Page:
The illustration portrays a celebration by current and past elected officials, dignitaries and Comstock Mining’s key players, John V. Winfield, Corrado De Gasperis and Ron James. There appears to be a signing of a purported proclamation as several folks whoop it with a toast.
Many of the residents of Gold Hill, Silver City, Dayton and Virginia City are justifiable offended by this illustration. It conveys a disdainful message that supports industrial-scale mining as an acceptable use, at the expense of adversely affecting our community life and leveling the Virginia City National Historic Landmark (VCNHL).
In CRA’s view, the sale of the illustration is just another sly promotional effort to dupe the public into financing CMI’s (Comstock Mining, Inc.) public relation machine: the Comstock Foundation for History and Culture. This foundation is principally funded by CMI with proceeds generated from the mining and milling operations within the boarders of the VCNHL and Nevada’s famous Superfund site, the Carson River Mercury Superfund Site (CRMSS). Our towns sit within both. Our land, air, water and communities are under siege.
We have no beef with the historic preservation work that the foundation proposes. But be assured that our towns are proud, prosperous Nevada communities determined to preserve themselves in this uphill battle to hold CMI accountable for its deleterious actions to date. Our communities are snapshots of how communities evolve when extractive industries go bust, as they always do.
Our towns are no longer mining communities and haven’t been mining town for more than three-quarters of a century. With sweat equity, these towns have remade themselves from mining ghost towns into prosperous residential/commercial communities. The local citizens have re-imagined the Comstock. They have tapped into existing talent to unearth a wellspring of community pride and initiative.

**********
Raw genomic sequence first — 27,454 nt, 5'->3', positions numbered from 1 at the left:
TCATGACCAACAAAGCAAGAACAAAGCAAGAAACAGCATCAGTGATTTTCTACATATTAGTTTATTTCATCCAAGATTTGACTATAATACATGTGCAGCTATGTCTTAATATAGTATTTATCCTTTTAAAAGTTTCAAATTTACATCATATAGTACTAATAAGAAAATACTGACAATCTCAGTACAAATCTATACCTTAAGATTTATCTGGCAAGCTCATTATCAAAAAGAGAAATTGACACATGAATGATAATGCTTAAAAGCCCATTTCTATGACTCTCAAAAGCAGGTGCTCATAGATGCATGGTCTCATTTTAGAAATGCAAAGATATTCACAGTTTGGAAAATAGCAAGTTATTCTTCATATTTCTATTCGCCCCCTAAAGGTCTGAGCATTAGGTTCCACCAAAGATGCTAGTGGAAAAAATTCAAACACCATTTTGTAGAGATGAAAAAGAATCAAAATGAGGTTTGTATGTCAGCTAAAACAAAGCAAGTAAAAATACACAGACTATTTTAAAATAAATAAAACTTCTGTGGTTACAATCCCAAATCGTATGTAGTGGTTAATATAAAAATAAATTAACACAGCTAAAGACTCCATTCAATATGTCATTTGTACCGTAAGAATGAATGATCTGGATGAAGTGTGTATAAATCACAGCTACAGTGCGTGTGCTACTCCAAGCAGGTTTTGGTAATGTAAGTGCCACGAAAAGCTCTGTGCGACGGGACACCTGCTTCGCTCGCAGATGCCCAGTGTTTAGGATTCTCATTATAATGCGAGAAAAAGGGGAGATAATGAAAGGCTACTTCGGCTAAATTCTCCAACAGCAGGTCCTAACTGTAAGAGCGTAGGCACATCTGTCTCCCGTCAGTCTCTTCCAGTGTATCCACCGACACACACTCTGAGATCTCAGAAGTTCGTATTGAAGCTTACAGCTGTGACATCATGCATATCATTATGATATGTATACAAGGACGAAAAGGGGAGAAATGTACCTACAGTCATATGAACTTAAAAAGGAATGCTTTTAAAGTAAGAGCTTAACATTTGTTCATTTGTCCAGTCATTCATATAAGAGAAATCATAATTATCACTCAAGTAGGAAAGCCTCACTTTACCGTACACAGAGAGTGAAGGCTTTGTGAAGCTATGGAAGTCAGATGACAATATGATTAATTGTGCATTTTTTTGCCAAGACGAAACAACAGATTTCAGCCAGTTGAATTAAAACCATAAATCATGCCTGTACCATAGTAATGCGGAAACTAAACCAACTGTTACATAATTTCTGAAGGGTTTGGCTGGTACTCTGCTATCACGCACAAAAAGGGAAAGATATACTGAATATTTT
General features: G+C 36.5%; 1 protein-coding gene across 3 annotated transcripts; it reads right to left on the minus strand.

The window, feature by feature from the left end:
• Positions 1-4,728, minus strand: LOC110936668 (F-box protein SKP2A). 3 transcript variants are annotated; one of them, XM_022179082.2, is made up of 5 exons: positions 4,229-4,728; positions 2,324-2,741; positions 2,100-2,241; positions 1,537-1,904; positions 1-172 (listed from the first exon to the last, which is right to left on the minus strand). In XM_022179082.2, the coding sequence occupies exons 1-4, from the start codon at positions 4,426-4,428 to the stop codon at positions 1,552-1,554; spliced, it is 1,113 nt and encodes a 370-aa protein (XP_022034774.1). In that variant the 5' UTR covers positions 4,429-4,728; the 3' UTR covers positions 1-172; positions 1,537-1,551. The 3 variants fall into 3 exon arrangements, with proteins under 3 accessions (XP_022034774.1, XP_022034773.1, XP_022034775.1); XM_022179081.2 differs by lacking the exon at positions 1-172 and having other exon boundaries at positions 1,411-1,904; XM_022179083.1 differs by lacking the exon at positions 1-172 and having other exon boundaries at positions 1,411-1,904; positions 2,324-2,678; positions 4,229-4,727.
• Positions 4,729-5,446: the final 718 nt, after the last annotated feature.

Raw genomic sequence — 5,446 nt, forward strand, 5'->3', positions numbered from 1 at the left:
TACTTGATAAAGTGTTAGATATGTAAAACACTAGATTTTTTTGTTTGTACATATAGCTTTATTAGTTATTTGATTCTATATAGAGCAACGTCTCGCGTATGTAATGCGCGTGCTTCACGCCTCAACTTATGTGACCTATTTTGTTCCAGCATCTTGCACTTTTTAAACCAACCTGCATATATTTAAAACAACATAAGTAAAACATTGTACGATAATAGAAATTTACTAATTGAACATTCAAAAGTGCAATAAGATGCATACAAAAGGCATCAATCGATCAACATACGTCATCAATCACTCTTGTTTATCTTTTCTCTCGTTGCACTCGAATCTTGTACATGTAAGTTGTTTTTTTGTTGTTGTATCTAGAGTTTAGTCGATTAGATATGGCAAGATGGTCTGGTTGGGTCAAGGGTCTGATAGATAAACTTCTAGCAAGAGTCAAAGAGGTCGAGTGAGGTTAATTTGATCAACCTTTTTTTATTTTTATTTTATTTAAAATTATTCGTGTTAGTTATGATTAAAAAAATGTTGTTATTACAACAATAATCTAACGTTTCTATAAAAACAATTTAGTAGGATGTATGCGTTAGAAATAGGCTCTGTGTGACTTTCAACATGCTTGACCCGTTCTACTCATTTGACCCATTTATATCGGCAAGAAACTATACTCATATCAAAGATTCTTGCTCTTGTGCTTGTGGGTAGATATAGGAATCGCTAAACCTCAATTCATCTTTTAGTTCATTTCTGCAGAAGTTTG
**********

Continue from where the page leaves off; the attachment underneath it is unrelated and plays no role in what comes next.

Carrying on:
To do so, they relied on fifty years of residential zoning, the principal catalyst for this bootstrapping of historically relevant development, wealth creation and private investment. Since the 1960’s, the real historic preservation story has yet to be recognized. The local residents rehabbed, restored or rebuilt most of the historic buildings, turning them into architecturally-unique residences and businesses. Today, Gold Hill and Silver City are a checkerboard of historic buildings and energy efficient homes throughout the Comstock’s hillsides and valleys.
The restoration of the Silver City Community Center was an historic preservation achievement. It is now the center of civic life; a constant reminder of community, can-do spirit. Throughout the rebuilding of the historic schoolhouse, the townspeople worked side-by-side with architects and builders to create a modern public building, while meticulously restoring its 1857 predecessor, the historic Silver City Schoolhouse. Recently CRA paid for the rehab and restoration of two historic structures ready for collapse. Local Comstockers have quietly, without fanfare, preserved the irreplaceable heritage that is the present Comstock.
At the rate things are headed on the Comstock, our population will shrink or be displaced, our land and property values crushed. Recently, a respected MAI appraiser concluded that our land and property values have dripped precipitously, compared to our Lyon County and Storey County neighboring communities.
Our towns will die, those communities that were once splendid, livable communities that made Nevada proud.
CRA challenges the public officials and dignitaries showcased in this illustration to support our vision, goals and objectives:
- Ask our regulators to seek every opportunity to exceed current standards of environmental protection for communities affected by industrial-scale mining. This includes pollution prevention, climate protection, habitat and species protection;
- Lead efforts to craft and reform laws and regulations that provide for more effective policies and greater community benefits;
- Enhance transparency, risk-based action planning, and public engagement and corporate accountability;
- Pursue economic development and redevelopment strategies that encourage sustainable adaptive reuses of existing contaminated properties.
- Place a priority on wealth creating development, non-polluting reuses, emerging renewable energy projects, mixed-use development, open space, parks and recreation.
- Ask all developers to maintain constructive dialogue with stakeholders on matters that affect community standards. The pursuit of development without community buy-in should justify permit denial.